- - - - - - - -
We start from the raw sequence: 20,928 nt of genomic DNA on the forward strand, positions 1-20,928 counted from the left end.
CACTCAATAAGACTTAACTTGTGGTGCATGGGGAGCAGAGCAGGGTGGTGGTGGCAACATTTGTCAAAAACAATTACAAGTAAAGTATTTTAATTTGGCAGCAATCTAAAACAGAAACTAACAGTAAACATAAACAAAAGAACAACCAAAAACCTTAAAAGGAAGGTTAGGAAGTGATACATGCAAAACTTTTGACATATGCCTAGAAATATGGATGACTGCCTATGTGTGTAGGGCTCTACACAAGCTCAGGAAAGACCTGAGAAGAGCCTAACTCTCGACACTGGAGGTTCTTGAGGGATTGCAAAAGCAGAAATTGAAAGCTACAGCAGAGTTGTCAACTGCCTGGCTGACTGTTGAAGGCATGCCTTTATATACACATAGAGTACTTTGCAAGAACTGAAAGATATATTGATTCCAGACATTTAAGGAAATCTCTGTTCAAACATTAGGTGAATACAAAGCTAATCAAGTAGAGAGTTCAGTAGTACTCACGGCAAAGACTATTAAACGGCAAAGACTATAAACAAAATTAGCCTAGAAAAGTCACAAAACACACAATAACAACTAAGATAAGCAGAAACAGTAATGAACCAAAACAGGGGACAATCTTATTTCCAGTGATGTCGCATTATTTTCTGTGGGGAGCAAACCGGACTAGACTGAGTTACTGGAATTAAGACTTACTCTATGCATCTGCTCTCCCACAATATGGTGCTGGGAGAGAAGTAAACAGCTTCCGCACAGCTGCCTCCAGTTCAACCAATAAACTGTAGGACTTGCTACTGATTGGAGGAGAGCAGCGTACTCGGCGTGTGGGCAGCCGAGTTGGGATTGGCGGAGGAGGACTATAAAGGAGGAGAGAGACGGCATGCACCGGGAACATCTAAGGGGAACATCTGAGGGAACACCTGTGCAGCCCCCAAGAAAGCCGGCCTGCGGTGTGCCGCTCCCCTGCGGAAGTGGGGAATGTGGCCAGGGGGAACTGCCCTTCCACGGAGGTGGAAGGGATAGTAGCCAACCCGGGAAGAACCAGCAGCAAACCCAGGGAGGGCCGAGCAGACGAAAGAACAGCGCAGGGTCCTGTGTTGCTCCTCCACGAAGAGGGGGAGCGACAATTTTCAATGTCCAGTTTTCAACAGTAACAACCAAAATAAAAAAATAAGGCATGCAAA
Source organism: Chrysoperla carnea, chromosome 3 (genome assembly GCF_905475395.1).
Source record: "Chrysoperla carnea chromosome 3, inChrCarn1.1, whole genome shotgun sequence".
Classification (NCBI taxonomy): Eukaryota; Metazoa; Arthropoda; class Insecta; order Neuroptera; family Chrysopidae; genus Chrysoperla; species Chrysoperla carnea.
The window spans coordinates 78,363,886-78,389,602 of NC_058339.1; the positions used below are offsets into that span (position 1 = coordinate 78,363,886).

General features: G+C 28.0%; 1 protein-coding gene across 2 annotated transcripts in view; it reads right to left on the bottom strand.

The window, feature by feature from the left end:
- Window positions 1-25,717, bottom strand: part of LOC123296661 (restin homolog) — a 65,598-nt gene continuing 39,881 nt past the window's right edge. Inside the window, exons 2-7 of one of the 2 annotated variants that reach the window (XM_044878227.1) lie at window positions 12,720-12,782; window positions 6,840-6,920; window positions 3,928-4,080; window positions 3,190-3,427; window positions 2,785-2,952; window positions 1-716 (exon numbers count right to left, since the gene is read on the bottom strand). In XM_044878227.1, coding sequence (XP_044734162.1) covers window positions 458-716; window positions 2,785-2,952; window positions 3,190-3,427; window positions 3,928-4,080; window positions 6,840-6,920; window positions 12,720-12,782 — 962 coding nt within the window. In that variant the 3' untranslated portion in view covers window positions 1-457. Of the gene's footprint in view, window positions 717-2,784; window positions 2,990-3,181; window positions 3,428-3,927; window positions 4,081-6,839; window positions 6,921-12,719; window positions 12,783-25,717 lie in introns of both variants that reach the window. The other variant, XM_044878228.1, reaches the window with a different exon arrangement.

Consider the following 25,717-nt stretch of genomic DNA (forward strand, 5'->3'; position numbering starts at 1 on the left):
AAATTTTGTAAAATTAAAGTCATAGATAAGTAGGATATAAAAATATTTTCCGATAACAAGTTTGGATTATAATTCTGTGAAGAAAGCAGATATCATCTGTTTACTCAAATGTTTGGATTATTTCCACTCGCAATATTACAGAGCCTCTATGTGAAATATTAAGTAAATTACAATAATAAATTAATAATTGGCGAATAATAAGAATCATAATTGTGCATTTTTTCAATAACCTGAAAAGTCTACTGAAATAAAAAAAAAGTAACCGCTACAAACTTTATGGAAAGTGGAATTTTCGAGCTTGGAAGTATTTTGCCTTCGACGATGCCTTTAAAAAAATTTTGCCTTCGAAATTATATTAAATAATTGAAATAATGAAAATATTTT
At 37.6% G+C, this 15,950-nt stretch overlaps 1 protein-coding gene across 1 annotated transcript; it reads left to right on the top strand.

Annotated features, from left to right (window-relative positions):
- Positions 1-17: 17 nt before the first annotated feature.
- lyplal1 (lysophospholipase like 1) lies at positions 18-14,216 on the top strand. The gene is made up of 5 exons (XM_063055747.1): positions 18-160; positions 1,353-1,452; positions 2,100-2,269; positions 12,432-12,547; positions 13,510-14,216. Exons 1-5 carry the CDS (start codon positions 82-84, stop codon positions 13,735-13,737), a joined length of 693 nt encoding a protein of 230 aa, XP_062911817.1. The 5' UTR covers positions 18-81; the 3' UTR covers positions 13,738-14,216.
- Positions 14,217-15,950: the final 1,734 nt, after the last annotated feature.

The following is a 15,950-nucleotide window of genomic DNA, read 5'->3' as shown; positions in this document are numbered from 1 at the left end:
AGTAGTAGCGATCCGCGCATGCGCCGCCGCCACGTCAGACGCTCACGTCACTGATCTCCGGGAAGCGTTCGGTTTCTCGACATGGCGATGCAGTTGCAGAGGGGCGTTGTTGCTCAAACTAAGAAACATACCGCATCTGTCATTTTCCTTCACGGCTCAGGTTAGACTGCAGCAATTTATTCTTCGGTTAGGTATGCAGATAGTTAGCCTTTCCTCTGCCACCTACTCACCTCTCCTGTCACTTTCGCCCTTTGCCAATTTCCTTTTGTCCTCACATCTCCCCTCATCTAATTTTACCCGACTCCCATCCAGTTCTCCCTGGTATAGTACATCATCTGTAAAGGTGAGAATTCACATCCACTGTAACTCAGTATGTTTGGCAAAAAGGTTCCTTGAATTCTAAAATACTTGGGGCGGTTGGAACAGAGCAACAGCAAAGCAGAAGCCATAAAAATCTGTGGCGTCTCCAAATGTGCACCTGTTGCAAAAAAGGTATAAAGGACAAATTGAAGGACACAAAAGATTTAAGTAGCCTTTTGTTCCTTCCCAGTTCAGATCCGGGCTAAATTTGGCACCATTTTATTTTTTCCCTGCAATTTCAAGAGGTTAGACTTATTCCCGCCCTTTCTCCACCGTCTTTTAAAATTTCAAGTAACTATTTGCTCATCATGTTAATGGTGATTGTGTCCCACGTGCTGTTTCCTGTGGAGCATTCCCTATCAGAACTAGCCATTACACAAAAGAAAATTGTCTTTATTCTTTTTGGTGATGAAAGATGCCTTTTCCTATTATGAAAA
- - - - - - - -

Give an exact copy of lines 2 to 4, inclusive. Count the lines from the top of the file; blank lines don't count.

CACTCAATAAGACTTAACTTGTGGTGCATGGGGAGCAGAGCAGGGTGGTGGTGGCAACATTTGTCAAAAACAATTACAAGTAAAGTATTTTAATTTGGCAGCAATCTAAAACAGAAACTAACAGTAAACATAAACAAAAGAACAACCAAAAACCTTAAAAGGAAGGTTAGGAAGTGATACATGCAAAACTTTTGACATATGCCTAGAAATATGGATGACTGCCTATGTGTGTAGGGCTCTACACAAGCTCAGGAAAGACCTGAGAAGAGCCTAACTCTCGACACTGGAGGTTCTTGAGGGATTGCAAAAGCAGAAATTGAAAGCTACAGCAGAGTTGTCAACTGCCTGGCTGACTGTTGAAGGCATGCCTTTATATACACATAGAGTACTTTGCAAGAACTGAAAGATATATTGATTCCAGACATTTAAGGAAATCTCTGTTCAAACATTAGGTGAATACAAAGCTAATCAAGTAGAGAGTTCAGTAGTACTCACGGCAAAGACTATTAAACGGCAAAGACTATAAACAAAATTAGCCTAGAAAAGTCACAAAACACACAATAACAACTAAGATAAGCAGAAACAGTAATGAACCAAAACAGGGGACAATCTTATTTCCAGTGATGTCGCATTATTTTCTGTGGGGAGCAAACCGGACTAGACTGAGTTACTGGAATTAAGACTTACTCTATGCATCTGCTCTCCCACAATATGGTGCTGGGAGAGAAGTAAACAGCTTCCGCACAGCTGCCTCCAGTTCAACCAATAAACTGTAGGACTTGCTACTGATTGGAGGAGAGCAGCGTACTCGGCGTGTGGGCAGCCGAGTTGGGATTGGCGGAGGAGGACTATAAAGGAGGAGAGAGACGGCATGCACCGGGAACATCTAAGGGGAACATCTGAGGGAACACCTGTGCAGCCCCCAAGAAAGCCGGCCTGCGGTGTGCCGCTCCCCTGCGGAAGTGGGGAATGTGGCCAGGGGGAACTGCCCTTCCACGGAGGTGGAAGGGATAGTAGCCAACCCGGGAAGAACCAGCAGCAAACCCAGGGAGGGCCGAGCAGACGAAAGAACAGCGCAGGGTCCTGTGTTGCTCCTCCACGAAGAGGGGGAGCGACAATTTTCAATGTCCAGTTTTCAACAGTAACAACCAAAATAAAAAAATAAGGCATGCAAA
Source organism: Chrysoperla carnea, chromosome 3 (genome assembly GCF_905475395.1).
Source record: "Chrysoperla carnea chromosome 3, inChrCarn1.1, whole genome shotgun sequence".